Federal Computer Crime Unit investigations delayed by staff shortages
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    Federal Computer Crime Unit investigations delayed by staff shortages

    © Belga
    © Belga

    The Federal Computer Crime Unit (FCCU) of the federal police has a large staff shortage, according to a story published in De Standaard on Friday. Normally 44 people are required, but only 13 currently work there. The association of investigating magistrates says that the lack of personnel delays many investigations.

    “This staff shortage has consequences for current cases,” says Philippe Van Linthout of the Association of Investigating Judges. “We need people who can conduct very complex investigations in very complicated cases and who are very well versed in all aspects of IT technology. Many investigations are obstructed because a team is set up and then reduced by half, after a while. Other countries sometimes have a team of ten persons. We sometimes have only one policeman. Of course that’s not good, not only for our image, but because we simply need people.”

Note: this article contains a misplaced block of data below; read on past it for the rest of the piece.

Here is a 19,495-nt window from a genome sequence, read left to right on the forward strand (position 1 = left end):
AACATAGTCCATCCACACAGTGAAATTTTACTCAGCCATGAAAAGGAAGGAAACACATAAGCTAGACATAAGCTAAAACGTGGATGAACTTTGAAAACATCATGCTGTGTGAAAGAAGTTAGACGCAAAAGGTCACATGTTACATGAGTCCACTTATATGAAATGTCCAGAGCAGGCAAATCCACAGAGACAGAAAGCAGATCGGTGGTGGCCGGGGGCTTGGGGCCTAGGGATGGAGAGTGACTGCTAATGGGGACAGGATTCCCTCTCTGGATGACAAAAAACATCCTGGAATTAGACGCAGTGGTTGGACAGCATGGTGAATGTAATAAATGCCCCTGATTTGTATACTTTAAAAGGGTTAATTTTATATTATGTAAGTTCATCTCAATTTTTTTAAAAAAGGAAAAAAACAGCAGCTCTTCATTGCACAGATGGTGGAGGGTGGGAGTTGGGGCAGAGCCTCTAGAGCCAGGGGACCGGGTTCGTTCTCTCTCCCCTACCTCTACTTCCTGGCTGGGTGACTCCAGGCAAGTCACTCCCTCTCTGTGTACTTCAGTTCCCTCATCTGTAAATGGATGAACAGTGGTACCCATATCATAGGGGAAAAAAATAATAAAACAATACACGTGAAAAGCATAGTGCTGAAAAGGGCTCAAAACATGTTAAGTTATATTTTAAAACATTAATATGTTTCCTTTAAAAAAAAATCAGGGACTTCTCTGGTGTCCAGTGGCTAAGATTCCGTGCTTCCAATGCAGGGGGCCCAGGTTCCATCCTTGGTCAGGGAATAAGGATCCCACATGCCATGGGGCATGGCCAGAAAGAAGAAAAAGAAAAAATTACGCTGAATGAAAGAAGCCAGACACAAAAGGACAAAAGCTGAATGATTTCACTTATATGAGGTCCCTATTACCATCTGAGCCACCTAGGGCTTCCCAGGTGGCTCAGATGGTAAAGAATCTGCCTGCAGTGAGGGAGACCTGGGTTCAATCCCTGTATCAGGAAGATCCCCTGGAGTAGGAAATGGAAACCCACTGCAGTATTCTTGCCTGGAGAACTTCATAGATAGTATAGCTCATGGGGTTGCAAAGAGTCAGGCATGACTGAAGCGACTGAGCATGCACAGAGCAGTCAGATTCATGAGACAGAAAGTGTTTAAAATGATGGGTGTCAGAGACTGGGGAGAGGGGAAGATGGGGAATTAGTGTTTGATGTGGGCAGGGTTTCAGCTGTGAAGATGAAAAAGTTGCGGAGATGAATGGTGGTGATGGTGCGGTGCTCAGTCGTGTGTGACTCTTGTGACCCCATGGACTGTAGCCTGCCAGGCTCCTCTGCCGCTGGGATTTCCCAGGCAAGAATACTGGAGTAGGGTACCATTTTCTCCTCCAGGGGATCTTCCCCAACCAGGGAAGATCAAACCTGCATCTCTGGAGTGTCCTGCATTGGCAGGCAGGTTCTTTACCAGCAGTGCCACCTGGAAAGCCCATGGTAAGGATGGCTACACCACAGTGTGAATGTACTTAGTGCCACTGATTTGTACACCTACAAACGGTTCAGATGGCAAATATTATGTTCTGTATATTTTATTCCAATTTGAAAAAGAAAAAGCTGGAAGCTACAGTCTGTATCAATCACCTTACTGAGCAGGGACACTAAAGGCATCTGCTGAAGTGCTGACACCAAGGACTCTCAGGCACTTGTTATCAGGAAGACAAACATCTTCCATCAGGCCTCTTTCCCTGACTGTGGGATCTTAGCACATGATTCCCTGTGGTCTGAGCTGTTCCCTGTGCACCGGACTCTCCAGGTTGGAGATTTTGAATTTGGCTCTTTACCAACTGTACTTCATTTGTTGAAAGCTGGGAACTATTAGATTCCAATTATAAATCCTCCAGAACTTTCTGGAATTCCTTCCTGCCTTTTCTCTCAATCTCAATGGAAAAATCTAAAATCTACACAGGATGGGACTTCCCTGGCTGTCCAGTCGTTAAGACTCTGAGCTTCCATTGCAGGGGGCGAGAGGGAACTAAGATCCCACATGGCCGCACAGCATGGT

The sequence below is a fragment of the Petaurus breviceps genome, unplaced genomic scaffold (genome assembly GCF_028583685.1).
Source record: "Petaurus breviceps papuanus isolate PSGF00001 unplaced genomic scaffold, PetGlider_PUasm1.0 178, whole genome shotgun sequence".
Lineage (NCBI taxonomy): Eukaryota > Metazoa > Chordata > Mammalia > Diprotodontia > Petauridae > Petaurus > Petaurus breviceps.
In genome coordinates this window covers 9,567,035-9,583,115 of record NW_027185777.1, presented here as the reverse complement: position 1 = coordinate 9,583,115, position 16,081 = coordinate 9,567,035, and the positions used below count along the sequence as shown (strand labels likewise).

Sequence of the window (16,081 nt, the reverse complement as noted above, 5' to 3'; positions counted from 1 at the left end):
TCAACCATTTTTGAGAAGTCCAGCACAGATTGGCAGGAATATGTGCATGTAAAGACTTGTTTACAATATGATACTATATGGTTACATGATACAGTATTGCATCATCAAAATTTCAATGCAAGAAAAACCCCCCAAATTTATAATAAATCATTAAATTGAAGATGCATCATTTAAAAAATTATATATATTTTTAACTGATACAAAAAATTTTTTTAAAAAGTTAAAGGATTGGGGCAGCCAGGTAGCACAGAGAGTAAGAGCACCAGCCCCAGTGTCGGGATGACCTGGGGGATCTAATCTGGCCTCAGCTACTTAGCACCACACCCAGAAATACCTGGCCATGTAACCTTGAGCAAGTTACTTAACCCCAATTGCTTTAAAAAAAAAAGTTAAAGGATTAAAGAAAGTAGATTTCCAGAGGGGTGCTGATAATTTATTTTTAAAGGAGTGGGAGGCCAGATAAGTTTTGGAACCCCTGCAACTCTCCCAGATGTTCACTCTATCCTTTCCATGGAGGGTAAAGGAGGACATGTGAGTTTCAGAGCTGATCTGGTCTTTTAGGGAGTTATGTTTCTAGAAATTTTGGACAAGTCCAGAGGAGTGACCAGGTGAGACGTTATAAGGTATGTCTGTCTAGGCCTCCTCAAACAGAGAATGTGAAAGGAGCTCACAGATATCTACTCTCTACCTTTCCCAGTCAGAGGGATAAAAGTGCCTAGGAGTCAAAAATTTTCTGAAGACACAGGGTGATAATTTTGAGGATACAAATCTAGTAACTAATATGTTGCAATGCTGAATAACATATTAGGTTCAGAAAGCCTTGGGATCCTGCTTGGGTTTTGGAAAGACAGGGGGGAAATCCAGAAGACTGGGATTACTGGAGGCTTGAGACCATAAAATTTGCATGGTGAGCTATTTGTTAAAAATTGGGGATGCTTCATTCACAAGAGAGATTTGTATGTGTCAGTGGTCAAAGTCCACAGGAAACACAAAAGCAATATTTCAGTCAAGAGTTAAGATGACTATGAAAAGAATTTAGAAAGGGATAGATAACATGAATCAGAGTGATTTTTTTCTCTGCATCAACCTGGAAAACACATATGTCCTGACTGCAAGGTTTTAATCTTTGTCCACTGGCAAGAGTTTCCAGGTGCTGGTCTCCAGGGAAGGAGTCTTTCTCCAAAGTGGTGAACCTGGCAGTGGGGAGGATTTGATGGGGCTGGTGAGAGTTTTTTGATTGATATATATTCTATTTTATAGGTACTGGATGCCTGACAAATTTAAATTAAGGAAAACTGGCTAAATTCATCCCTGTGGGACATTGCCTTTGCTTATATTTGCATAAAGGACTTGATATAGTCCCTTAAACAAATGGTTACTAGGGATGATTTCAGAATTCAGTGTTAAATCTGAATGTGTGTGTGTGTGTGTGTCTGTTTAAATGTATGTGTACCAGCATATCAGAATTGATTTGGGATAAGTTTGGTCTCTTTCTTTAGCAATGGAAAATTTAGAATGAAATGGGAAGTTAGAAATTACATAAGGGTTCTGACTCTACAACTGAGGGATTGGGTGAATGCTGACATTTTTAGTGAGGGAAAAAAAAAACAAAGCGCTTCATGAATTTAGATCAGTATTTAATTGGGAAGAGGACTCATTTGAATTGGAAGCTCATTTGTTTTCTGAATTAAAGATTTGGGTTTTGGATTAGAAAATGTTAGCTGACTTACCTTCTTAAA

Why is it not easy to find staff for the Computer Crime Unit? “One reason I can imagine is that these people have to work very hard, and if the private sector then presents them an opportunity that pays better, under those circumstances very good people suddenly disappear,” says Van Linthout. 

    In response to the article in De Standaard, Home Secretary Jan Jambon (N-VA said recruitment for the FCCU is being accelerated and improved on the basis of a review by consulting firm KPMG, which has just been completed. Jambon (N-VA) said further that he is working on a structural solution. For example, a job day will soon be organised.

    “The police are indeed looking urgently for ICT specialists, which is a bottleneck profession,” says a spokesperson from Jambon’s cabinet. The budgets for recruiting people are there. The police are working on creative campaigns, for example in the context of a job fair on disruption and security that will be held on 19 and 20 December in Square Brussels Convention Centre.

    Arthur Rubinstein
    The Brussels Times